New tactics keep college kids hooked on plastic

New tactics keep college kids hooked on plastic

But debit cards are much more common, with nearly 80 percent of students carrying them, the Sallie Mae survey found. Those cards sometimes are on the back side of a student’s ID card. Prepaid cards are also gaining favor, partly because they enable parents to control their children’s spending. The problem is, those cards don’t allow students to build a credit record, and they have fewer marketing restrictions.

(Read more: Credit cards for college kids? Pick your poison)

A study by U.S. PIRG found that “in the wake of restrictions to credit card marketing and student loan reform, the next financial frontier for banks and financial firms has been that [of] growing business of marketing campus debit and prepaid cards and offering incentives to schools to outsource or privatize various financial and administrative functions.”

(Read more: Should college students have credit cards?)

The Ohio State University is a case in point. Last year it signed an agreement in which Huntington Bank agreed to pay the school $ 25 million upfront and commit another $ 100 million in loans and investments for campus projects in exchange for becoming OSU’s “official consumer bank.”

Huntington also gained access to a database of about 600,000 people with a connection to the university, which receives incentive payments when people sign up for accounts.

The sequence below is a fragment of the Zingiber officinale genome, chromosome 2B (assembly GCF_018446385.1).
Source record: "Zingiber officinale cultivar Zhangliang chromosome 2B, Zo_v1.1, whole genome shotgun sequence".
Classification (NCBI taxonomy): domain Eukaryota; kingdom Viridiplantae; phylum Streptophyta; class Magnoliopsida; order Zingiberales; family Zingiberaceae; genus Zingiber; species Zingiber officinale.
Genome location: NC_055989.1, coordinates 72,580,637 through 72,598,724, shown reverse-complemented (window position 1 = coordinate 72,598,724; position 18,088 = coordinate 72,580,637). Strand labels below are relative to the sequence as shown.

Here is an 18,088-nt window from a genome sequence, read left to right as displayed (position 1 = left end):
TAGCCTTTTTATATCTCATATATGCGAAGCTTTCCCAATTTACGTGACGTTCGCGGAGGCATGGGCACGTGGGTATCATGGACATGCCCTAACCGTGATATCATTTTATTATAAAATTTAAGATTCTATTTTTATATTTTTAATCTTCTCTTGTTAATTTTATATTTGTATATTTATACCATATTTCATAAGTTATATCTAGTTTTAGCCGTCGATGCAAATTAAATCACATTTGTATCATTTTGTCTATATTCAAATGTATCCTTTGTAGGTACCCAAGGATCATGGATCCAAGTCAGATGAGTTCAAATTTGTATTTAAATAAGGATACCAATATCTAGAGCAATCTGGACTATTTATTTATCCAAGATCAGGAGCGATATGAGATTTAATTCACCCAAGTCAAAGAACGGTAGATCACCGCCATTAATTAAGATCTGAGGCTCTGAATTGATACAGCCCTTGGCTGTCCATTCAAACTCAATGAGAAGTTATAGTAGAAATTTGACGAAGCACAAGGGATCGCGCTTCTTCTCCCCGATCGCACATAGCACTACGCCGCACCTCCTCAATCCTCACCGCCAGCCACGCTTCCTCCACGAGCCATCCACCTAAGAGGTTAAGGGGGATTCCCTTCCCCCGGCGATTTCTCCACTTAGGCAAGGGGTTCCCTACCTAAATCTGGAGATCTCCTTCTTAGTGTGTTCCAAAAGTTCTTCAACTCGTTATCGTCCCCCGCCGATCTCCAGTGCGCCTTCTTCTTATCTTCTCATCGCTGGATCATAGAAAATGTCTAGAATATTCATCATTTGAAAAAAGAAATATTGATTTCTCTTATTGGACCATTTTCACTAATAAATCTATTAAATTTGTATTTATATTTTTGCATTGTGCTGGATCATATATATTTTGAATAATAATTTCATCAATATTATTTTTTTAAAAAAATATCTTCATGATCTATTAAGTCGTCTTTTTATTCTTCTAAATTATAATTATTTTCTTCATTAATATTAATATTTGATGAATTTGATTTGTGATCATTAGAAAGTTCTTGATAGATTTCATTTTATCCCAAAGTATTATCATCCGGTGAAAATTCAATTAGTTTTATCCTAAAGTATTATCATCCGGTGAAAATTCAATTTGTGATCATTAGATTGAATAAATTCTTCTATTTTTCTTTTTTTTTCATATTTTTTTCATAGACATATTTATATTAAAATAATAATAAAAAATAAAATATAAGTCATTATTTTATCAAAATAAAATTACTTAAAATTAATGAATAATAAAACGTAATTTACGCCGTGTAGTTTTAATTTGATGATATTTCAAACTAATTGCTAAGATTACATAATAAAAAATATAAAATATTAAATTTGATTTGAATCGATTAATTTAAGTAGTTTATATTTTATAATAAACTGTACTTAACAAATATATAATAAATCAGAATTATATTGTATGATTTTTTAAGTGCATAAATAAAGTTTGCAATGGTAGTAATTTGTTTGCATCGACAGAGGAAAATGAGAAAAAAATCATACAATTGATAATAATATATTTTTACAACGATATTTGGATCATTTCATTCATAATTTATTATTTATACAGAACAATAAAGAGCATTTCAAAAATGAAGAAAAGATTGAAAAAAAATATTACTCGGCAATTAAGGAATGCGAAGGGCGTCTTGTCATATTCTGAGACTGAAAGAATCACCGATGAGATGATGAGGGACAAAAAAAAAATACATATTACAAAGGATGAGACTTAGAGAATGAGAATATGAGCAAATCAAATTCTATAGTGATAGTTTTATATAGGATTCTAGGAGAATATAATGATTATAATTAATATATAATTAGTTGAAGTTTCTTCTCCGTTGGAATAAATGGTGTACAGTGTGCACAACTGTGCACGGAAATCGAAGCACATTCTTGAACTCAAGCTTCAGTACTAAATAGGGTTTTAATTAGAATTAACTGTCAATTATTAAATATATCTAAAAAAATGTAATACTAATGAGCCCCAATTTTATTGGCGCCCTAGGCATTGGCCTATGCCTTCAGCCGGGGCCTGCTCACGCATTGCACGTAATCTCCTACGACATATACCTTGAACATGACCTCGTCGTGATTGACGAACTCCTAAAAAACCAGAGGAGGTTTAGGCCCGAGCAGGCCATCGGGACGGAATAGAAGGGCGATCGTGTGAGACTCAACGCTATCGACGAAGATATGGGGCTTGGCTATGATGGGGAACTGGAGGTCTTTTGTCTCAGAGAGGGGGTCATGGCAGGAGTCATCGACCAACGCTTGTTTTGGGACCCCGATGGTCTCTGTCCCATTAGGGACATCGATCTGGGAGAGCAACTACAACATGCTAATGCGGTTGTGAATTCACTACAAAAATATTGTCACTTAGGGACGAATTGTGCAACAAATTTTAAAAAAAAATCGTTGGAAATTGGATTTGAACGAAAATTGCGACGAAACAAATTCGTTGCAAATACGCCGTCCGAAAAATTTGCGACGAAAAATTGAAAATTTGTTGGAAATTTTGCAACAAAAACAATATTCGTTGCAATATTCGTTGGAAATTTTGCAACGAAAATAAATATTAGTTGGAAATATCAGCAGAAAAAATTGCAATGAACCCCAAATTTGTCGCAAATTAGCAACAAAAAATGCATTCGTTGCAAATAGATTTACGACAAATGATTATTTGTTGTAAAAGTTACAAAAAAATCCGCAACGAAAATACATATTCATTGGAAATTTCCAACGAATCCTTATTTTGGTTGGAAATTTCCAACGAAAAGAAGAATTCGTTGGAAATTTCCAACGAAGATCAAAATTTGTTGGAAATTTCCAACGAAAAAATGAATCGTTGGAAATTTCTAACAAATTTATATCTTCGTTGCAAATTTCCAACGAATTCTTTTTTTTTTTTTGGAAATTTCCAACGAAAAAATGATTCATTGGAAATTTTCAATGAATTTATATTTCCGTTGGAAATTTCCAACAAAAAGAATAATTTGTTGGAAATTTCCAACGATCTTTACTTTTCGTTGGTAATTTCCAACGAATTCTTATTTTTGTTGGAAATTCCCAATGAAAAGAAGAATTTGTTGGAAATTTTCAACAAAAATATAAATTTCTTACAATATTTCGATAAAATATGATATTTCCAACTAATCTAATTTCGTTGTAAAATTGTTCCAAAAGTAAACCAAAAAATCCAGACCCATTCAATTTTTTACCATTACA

OSU Chief Financial Officer Geoffrey Chatas called the agreement “a true win for students, faculty and staff.” And the undergraduate student president, Nick Messenger, told The Columbus Dispatch that the account terms looked very competitive.

That may be, but members of Congress have voiced concern that many banks are not offering the best terms in these campus deals. Several Democratic members of the House and Senate sent a letter late last month to several banks with campus deals expressing concern about who benefits from those deals and asking for details.

But competitive terms aren’t necessarily the point, according to Meghan Johnson, a sophomore at Iowa State University. Johnson chose not to switch from her old bank account to one with U.S. Bank, which has a partnership with ISU.

“I remember feeling almost obligated to, though, at my orientation,” she said. “We even went to kind of a meeting about it and they told us all the benefits.”

Johnson says the terms of the U.S. Bank accounts are “not the worst thing in the world,” but colleges and universities have their priorities wrong.

“Credit cards and debit cards are not essential to the learning that we came to campus to do, so why are colleges offering them?” she said in comments to the CFPB panel. “We are at college to learn and to better ourselves for the future, not to be marketed to by banks and credit card companies.”

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